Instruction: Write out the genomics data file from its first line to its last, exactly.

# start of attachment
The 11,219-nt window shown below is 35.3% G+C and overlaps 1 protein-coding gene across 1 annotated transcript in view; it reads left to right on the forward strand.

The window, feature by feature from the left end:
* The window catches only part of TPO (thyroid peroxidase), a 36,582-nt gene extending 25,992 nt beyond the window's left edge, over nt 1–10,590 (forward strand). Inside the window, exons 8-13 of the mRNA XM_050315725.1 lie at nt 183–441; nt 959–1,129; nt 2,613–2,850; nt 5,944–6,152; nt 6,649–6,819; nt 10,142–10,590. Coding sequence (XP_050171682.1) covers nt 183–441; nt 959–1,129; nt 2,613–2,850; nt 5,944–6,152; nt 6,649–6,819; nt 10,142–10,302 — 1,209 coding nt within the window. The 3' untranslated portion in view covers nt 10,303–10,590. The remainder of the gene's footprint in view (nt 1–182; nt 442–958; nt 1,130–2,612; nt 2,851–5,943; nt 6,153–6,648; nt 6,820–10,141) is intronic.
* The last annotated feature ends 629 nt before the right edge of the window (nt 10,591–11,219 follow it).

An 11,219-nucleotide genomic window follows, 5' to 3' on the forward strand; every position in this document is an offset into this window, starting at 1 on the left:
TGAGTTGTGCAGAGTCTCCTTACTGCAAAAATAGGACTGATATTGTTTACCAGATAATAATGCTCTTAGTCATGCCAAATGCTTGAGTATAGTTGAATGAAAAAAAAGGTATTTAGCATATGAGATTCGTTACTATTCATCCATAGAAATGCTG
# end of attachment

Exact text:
The 11,219-nt window shown below is 35.3% G+C and overlaps 1 protein-coding gene across 1 annotated transcript in view; it reads left to right on the forward strand.

The window, feature by feature from the left end:
* The window catches only part of TPO (thyroid peroxidase), a 36,582-nt gene extending 25,992 nt beyond the window's left edge, over nt 1–10,590 (forward strand). Inside the window, exons 8-13 of the mRNA XM_050315725.1 lie at nt 183–441; nt 959–1,129; nt 2,613–2,850; nt 5,944–6,152; nt 6,649–6,819; nt 10,142–10,590. Coding sequence (XP_050171682.1) covers nt 183–441; nt 959–1,129; nt 2,613–2,850; nt 5,944–6,152; nt 6,649–6,819; nt 10,142–10,302 — 1,209 coding nt within the window. The 3' untranslated portion in view covers nt 10,303–10,590. The remainder of the gene's footprint in view (nt 1–182; nt 442–958; nt 1,130–2,612; nt 2,851–5,943; nt 6,153–6,648; nt 6,820–10,141) is intronic.
* The last annotated feature ends 629 nt before the right edge of the window (nt 10,591–11,219 follow it).

An 11,219-nucleotide genomic window follows, 5' to 3' on the forward strand; every position in this document is an offset into this window, starting at 1 on the left:
TGAGTTGTGCAGAGTCTCCTTACTGCAAAAATAGGACTGATATTGTTTACCAGATAATAATGCTCTTAGTCATGCCAAATGCTTGAGTATAGTTGAATGAAAAAAAAGGTATTTAGCATATGAGATTCGTTACTATTCATCCATAGAAATGCTG